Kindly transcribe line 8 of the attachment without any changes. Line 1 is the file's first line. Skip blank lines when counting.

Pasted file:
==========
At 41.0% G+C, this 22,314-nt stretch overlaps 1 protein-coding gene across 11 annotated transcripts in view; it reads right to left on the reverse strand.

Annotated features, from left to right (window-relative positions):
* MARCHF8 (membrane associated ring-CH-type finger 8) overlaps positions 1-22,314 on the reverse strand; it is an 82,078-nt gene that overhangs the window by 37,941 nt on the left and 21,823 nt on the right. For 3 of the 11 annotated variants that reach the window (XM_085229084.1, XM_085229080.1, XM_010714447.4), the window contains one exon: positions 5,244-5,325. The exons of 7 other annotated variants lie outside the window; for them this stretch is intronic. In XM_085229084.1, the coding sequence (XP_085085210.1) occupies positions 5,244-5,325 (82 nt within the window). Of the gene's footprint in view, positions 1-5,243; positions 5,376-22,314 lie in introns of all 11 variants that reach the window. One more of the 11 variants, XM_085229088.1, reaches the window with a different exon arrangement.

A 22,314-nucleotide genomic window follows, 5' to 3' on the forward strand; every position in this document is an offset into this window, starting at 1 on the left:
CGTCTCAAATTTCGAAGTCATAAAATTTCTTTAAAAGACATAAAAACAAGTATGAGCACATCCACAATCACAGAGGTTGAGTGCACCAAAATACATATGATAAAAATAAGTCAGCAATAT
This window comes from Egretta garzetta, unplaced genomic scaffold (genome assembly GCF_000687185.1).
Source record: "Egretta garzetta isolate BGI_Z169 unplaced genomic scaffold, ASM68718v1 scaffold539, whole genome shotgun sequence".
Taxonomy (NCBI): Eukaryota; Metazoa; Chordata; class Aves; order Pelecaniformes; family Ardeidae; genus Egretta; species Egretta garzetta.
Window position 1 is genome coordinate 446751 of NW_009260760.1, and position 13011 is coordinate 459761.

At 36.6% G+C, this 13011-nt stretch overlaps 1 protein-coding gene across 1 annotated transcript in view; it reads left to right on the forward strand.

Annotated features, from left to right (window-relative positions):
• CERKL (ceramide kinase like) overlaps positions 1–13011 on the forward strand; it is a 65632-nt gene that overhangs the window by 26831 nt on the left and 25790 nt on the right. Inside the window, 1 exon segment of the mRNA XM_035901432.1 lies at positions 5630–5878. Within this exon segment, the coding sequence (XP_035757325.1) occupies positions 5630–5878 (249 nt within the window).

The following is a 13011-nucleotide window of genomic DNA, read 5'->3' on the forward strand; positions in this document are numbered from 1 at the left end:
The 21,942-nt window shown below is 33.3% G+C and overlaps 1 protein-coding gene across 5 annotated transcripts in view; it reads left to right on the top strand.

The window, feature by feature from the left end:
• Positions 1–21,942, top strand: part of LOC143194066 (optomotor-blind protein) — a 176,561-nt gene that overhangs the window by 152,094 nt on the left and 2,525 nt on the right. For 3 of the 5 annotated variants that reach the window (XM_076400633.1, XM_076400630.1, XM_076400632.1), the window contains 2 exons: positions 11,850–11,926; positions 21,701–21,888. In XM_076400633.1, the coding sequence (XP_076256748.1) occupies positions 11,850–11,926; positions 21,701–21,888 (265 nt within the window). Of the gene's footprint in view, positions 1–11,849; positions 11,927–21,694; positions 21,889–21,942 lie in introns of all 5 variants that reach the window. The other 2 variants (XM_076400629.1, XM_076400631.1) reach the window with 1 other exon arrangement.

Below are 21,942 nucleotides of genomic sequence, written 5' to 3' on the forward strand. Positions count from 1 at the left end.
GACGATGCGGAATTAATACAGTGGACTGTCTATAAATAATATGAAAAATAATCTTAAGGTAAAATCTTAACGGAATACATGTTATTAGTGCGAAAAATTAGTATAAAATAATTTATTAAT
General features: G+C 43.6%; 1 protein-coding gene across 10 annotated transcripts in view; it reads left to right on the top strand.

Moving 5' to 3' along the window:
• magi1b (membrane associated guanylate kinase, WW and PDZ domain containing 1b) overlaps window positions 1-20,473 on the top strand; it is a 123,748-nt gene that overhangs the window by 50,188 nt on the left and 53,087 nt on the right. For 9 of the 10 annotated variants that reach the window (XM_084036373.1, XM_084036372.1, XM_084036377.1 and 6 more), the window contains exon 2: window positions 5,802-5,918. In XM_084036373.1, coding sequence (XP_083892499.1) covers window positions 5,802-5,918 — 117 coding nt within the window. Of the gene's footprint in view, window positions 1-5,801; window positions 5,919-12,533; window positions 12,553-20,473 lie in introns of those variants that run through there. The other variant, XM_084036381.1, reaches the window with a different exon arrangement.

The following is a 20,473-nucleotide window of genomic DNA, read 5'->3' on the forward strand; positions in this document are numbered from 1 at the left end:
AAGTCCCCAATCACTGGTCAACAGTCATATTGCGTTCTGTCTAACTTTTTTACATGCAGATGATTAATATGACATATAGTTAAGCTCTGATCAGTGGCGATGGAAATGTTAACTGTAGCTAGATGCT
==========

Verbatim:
Taxonomy (NCBI): Eukaryota; Metazoa; Chordata; class Aves; order Pelecaniformes; family Ardeidae; genus Egretta; species Egretta garzetta.